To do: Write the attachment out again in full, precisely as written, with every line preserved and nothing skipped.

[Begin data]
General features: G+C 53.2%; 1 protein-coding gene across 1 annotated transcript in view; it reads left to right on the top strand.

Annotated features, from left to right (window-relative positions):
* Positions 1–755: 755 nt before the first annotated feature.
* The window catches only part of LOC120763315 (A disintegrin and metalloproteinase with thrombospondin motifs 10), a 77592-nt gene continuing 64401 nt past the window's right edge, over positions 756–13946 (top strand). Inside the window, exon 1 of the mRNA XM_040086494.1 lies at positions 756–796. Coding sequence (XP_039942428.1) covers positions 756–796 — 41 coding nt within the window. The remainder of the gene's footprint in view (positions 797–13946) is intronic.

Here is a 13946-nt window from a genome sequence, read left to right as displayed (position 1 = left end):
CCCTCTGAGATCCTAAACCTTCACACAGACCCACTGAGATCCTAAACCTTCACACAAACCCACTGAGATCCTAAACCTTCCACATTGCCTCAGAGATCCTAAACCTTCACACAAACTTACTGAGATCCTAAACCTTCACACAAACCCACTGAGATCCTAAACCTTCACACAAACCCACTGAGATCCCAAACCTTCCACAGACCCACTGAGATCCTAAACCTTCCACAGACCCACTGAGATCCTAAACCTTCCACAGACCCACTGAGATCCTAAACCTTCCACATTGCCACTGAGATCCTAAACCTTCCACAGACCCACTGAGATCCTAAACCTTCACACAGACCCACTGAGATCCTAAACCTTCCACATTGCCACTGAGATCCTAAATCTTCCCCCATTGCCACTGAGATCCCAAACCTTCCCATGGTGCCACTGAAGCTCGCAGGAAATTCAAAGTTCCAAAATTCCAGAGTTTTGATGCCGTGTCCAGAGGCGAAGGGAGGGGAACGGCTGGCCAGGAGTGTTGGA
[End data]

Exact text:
General features: G+C 53.2%; 1 protein-coding gene across 1 annotated transcript in view; it reads left to right on the top strand.

Annotated features, from left to right (window-relative positions):
* Positions 1–755: 755 nt before the first annotated feature.
* The window catches only part of LOC120763315 (A disintegrin and metalloproteinase with thrombospondin motifs 10), a 77592-nt gene continuing 64401 nt past the window's right edge, over positions 756–13946 (top strand). Inside the window, exon 1 of the mRNA XM_040086494.1 lies at positions 756–796. Coding sequence (XP_039942428.1) covers positions 756–796 — 41 coding nt within the window. The remainder of the gene's footprint in view (positions 797–13946) is intronic.

Here is a 13946-nt window from a genome sequence, read left to right as displayed (position 1 = left end):
CCCTCTGAGATCCTAAACCTTCACACAGACCCACTGAGATCCTAAACCTTCACACAAACCCACTGAGATCCTAAACCTTCCACATTGCCTCAGAGATCCTAAACCTTCACACAAACTTACTGAGATCCTAAACCTTCACACAAACCCACTGAGATCCTAAACCTTCACACAAACCCACTGAGATCCCAAACCTTCCACAGACCCACTGAGATCCTAAACCTTCCACAGACCCACTGAGATCCTAAACCTTCCACAGACCCACTGAGATCCTAAACCTTCCACATTGCCACTGAGATCCTAAACCTTCCACAGACCCACTGAGATCCTAAACCTTCACACAGACCCACTGAGATCCTAAACCTTCCACATTGCCACTGAGATCCTAAATCTTCCCCCATTGCCACTGAGATCCCAAACCTTCCCATGGTGCCACTGAAGCTCGCAGGAAATTCAAAGTTCCAAAATTCCAGAGTTTTGATGCCGTGTCCAGAGGCGAAGGGAGGGGAACGGCTGGCCAGGAGTGTTGGA